Cassidy's earnings begin to attract attention. He rejects several offers to buy the firm, then "sells" part of it to the employees. This gambit makes him $11 million, but he maintains full control of Cassidy & Associates.
By Robert G. Kaiser
The combination of success for clients and new public notoriety brought a steady stream of clients to Cassidy & Associates and profits soared. By 1989 the firm's revenues had reached $21.2 million for the year.
Cassidy & Associates had been wholly owned by Gerald Cassidy and his wife, Loretta. At the end of a good year, after he had paid salaries and bonuses to himself and his staff, Cassidy could put any residual profits directly into his own pocket. Cassidy took more cash out of the business in the late 1980s than at any other time in its 31-year history, including $3 million to $5 million a year in salary and bonuses from 1985 to 1990.
The fact that Cassidy was making a lot of money was not lost on the outside world. Several companies, including at least two big British advertising conglomerates, expressed an interest in buying Cassidy's firm. The most serious of these feelers came in 1987. Cassidy later told the story:
"I was on vacation in August, and I got a call that Mr. Peter Gummer was trying to reach me. . . . Peter, later to be Lord Chadlington, had created Shandwick [an international public relations and advertising company based in London.] He wanted to buy the company. I listened to him and had a number of conversations with him, and I went to London to see his operation, and I got a very good idea of what he was doing. He had taken his company public on the London exchange, and the stock there -- it's very interesting how it's easier to go public there than here -- created a currency for him with which he could buy companies. . . . So I really studied what he was doing, and had him make pretty elaborate proposals to me. We made about three runs at this. I did not want to sell, but I wanted to learn. It impressed me that the way you could grow a business was to create your own currency, that being stock."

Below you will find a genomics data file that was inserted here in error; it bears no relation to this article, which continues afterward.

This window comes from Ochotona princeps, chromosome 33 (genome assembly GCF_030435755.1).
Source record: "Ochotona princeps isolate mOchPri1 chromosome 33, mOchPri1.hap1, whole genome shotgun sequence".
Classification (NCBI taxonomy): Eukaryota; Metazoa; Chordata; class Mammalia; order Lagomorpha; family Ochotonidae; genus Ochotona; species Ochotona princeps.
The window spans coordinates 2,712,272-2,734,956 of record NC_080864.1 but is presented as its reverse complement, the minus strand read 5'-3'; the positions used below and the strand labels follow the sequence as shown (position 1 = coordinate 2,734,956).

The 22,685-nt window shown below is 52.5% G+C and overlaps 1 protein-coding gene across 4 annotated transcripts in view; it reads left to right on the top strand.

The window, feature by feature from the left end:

James Fabiani, chief operating officer of Cassidy & Associates at the time, remembered with admiration that Cassidy had extracted $1 million from Gummer as earnest money while their negotiations continued. They had reached the threshold of a deal when Shandwick's stock, the "currency" Gummer planned to use to acquire Cassidy, suddenly lost value on the London exchange. The deal collapsed. Cassidy kept the million dollars.
By 1989, he was ready to try another gambit to extract some of the capital value that he had added to the firm Kenneth Schlossberg and he had created. By this time, he was relying heavily on the advice of Lester "Ruff" Fant, the Sidley & Austin partner who had helped him oust Schlossberg from the firm in 1984 and had served as his lawyer ever since.
In a recent interview, Fant acknowledged that some of his partners in the Washington office of Sidley, a Chicago firm that has grown to be gigantic and global, expressed some disdain for his client. "We're working for railroads and A.T.&T.," he recalled one of them saying, "why are we working for a lobbyist?" Of course at the time, no partner of Sidley made even half as much money as Cassidy was taking home.
Fant said he was intrigued by Cassidy and found his legal issues interesting. "The key thing is, would he follow your advice?" Fant recalled. "And I thought he would. I thought it was a good professional relationship."